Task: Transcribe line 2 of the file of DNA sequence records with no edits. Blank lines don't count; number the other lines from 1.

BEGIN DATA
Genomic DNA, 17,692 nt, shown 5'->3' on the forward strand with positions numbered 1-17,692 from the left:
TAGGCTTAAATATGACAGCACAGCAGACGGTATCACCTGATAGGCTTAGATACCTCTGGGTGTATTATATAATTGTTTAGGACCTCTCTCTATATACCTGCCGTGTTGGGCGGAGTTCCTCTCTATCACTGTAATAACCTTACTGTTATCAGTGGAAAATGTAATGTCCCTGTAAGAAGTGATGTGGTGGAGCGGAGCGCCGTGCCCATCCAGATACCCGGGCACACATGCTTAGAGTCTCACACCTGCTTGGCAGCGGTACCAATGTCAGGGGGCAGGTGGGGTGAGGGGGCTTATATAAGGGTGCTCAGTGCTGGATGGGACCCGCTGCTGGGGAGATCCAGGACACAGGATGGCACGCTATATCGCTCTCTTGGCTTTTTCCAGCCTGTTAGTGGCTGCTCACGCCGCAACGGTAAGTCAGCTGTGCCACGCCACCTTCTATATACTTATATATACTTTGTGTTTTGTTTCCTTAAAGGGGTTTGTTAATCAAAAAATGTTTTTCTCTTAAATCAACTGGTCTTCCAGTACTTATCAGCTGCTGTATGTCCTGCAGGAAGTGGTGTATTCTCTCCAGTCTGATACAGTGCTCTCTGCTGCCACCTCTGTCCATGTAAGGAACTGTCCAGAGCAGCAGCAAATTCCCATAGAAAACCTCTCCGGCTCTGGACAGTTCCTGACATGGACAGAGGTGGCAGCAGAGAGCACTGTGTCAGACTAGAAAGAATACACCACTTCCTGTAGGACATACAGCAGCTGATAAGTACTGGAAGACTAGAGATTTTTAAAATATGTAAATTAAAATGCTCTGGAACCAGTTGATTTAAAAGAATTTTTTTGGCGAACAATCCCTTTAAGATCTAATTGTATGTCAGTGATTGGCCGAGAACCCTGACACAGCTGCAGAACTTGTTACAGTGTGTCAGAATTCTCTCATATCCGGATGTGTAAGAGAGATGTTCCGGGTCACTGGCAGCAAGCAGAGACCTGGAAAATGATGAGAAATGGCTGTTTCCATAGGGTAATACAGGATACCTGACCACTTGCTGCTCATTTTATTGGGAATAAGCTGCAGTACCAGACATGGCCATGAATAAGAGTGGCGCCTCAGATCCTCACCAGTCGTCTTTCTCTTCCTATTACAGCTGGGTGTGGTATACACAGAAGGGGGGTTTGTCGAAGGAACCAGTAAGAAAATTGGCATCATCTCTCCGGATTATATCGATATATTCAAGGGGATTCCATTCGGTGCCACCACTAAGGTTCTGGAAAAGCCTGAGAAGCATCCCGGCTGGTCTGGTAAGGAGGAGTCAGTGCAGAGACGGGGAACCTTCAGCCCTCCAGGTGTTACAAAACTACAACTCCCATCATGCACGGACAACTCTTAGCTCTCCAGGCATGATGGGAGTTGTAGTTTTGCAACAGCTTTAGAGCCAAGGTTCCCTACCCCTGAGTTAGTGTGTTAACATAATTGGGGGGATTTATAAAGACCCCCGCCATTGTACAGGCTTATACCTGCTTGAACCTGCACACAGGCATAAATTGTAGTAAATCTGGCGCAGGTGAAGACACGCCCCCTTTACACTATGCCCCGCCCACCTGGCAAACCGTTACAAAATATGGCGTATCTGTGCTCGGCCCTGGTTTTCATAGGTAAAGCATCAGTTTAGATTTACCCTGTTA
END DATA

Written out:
TAGGCTTAAATATGACAGCACAGCAGACGGTATCACCTGATAGGCTTAGATACCTCTGGGTGTATTATATAATTGTTTAGGACCTCTCTCTATATACCTGCCGTGTTGGGCGGAGTTCCTCTCTATCACTGTAATAACCTTACTGTTATCAGTGGAAAATGTAATGTCCCTGTAAGAAGTGATGTGGTGGAGCGGAGCGCCGTGCCCATCCAGATACCCGGGCACACATGCTTAGAGTCTCACACCTGCTTGGCAGCGGTACCAATGTCAGGGGGCAGGTGGGGTGAGGGGGCTTATATAAGGGTGCTCAGTGCTGGATGGGACCCGCTGCTGGGGAGATCCAGGACACAGGATGGCACGCTATATCGCTCTCTTGGCTTTTTCCAGCCTGTTAGTGGCTGCTCACGCCGCAACGGTAAGTCAGCTGTGCCACGCCACCTTCTATATACTTATATATACTTTGTGTTTTGTTTCCTTAAAGGGGTTTGTTAATCAAAAAATGTTTTTCTCTTAAATCAACTGGTCTTCCAGTACTTATCAGCTGCTGTATGTCCTGCAGGAAGTGGTGTATTCTCTCCAGTCTGATACAGTGCTCTCTGCTGCCACCTCTGTCCATGTAAGGAACTGTCCAGAGCAGCAGCAAATTCCCATAGAAAACCTCTCCGGCTCTGGACAGTTCCTGACATGGACAGAGGTGGCAGCAGAGAGCACTGTGTCAGACTAGAAAGAATACACCACTTCCTGTAGGACATACAGCAGCTGATAAGTACTGGAAGACTAGAGATTTTTAAAATATGTAAATTAAAATGCTCTGGAACCAGTTGATTTAAAAGAATTTTTTTGGCGAACAATCCCTTTAAGATCTAATTGTATGTCAGTGATTGGCCGAGAACCCTGACACAGCTGCAGAACTTGTTACAGTGTGTCAGAATTCTCTCATATCCGGATGTGTAAGAGAGATGTTCCGGGTCACTGGCAGCAAGCAGAGACCTGGAAAATGATGAGAAATGGCTGTTTCCATAGGGTAATACAGGATACCTGACCACTTGCTGCTCATTTTATTGGGAATAAGCTGCAGTACCAGACATGGCCATGAATAAGAGTGGCGCCTCAGATCCTCACCAGTCGTCTTTCTCTTCCTATTACAGCTGGGTGTGGTATACACAGAAGGGGGGTTTGTCGAAGGAACCAGTAAGAAAATTGGCATCATCTCTCCGGATTATATCGATATATTCAAGGGGATTCCATTCGGTGCCACCACTAAGGTTCTGGAAAAGCCTGAGAAGCATCCCGGCTGGTCTGGTAAGGAGGAGTCAGTGCAGAGACGGGGAACCTTCAGCCCTCCAGGTGTTACAAAACTACAACTCCCATCATGCACGGACAACTCTTAGCTCTCCAGGCATGATGGGAGTTGTAGTTTTGCAACAGCTTTAGAGCCAAGGTTCCCTACCCCTGAGTTAGTGTGTTAACATAATTGGGGGGATTTATAAAGACCCCCGCCATTGTACAGGCTTATACCTGCTTGAACCTGCACACAGGCATAAATTGTAGTAAATCTGGCGCAGGTGAAGACACGCCCCCTTTACACTATGCCCCGCCCACCTGGCAAACCGTTACAAAATATGGCGTATCTGTGCTCGGCCCTGGTTTTCATAGGTAAAGCATCAGTTTAGATTTACCCTGTTA